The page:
Chilean president politely reminds Canadian business to follow the law

Chilean president politely reminds Canadian business to follow the law by Bruce Cheadle, Canadian Press, May 30, 2013, Edmonton Journal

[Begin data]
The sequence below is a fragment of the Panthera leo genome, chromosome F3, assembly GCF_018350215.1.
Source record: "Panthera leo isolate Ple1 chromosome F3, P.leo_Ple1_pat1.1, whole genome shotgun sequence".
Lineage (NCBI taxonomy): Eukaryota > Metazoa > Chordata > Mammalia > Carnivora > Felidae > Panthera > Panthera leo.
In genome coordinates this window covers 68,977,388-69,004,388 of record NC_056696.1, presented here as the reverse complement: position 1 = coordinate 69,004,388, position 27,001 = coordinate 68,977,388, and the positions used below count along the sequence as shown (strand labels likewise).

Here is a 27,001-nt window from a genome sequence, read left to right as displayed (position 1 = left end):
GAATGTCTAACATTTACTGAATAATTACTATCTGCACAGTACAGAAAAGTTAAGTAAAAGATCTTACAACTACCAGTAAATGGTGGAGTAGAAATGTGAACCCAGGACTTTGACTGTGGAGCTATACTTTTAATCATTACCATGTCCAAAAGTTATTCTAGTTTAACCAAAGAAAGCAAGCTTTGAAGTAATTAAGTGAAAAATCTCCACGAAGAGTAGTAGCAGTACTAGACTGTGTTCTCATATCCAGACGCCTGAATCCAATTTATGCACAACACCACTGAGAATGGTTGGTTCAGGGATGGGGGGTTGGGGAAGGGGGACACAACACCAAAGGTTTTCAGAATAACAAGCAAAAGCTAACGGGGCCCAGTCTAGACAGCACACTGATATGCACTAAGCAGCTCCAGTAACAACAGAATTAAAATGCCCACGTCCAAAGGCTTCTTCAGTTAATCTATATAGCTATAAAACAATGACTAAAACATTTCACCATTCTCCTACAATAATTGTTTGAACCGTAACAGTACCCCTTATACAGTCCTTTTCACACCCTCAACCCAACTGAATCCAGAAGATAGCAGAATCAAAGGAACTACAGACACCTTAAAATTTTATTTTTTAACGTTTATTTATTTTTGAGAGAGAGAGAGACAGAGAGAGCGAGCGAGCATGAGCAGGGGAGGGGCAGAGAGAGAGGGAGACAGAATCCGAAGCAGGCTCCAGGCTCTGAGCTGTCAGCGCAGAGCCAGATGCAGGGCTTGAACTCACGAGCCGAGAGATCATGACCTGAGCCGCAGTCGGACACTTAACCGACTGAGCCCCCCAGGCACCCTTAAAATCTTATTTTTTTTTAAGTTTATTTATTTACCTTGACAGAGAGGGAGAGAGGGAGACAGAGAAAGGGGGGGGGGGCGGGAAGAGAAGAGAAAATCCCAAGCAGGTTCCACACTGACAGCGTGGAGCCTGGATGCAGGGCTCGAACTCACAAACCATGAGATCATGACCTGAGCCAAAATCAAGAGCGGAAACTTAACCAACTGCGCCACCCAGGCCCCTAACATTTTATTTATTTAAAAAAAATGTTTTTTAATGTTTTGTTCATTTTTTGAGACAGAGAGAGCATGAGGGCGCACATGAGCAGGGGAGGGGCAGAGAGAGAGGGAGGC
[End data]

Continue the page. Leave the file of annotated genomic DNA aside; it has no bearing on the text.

The president of Chile is politely reminding Canadian business that his country is a democracy governed by laws that will be enforced, a week after a massive Canadian gold mining project was suspended and fined for multiple environmental violations. … Last Friday, the Chilean government fined Barrick Gold $16.4 million for breaching its environmental commitments, and ordered the suspension of the $5-billion open-pit Pascua Lama project in the Andes Mountains. And on Thursday, while Harper was meeting his Chilean counterpart, a Greek delegation was elsewhere on Parliament Hill seeking help to stop Vancouver-based Eldorado Gold Corp.’s mining operations in northern Greece. Pinera was asked about the economic impact of the Barrick suspension during a media availability with Harper. The Chilean president, who holds a PhD in economics from Harvard, noted the importance of Canada as one of his country’s top three foreign investors. “I would like to start these remarks by saying that Canadians’ investment are welcome in Chile,” said Pinera. “And in Chile we have a democratic system and the rule of law.” … Harper, standing next to Pinera, did not address the issue of Barrick’s environmental problems in Chile. … On the weekend, a coalition of 11 groups spoke out against what they consider an insufficient penalty for Barrick Gold’s environmental transgression. In a release, they noted the government decree states that the project title holder “has deliberately failed to comply with a large number of commitments which, it is worth recalling, it took upon itself in order to benefit from the favourable approval of this project.” The Chilean coalition stated that the fine levied was “insignificant when measured up against the irreparable damages produced in our headwaters.” Jamie Kneen, a spokesman for the advocacy group MiningWatch Canada, said this country should be a global standard-bearer given the long expertise and number of mining schools. “Canada should be a leader, not a laggard in corporate behaviour. Canadian companies should be the best, and not average or worse than anyone else,” Kneen said in an interview. [Emphasis added]

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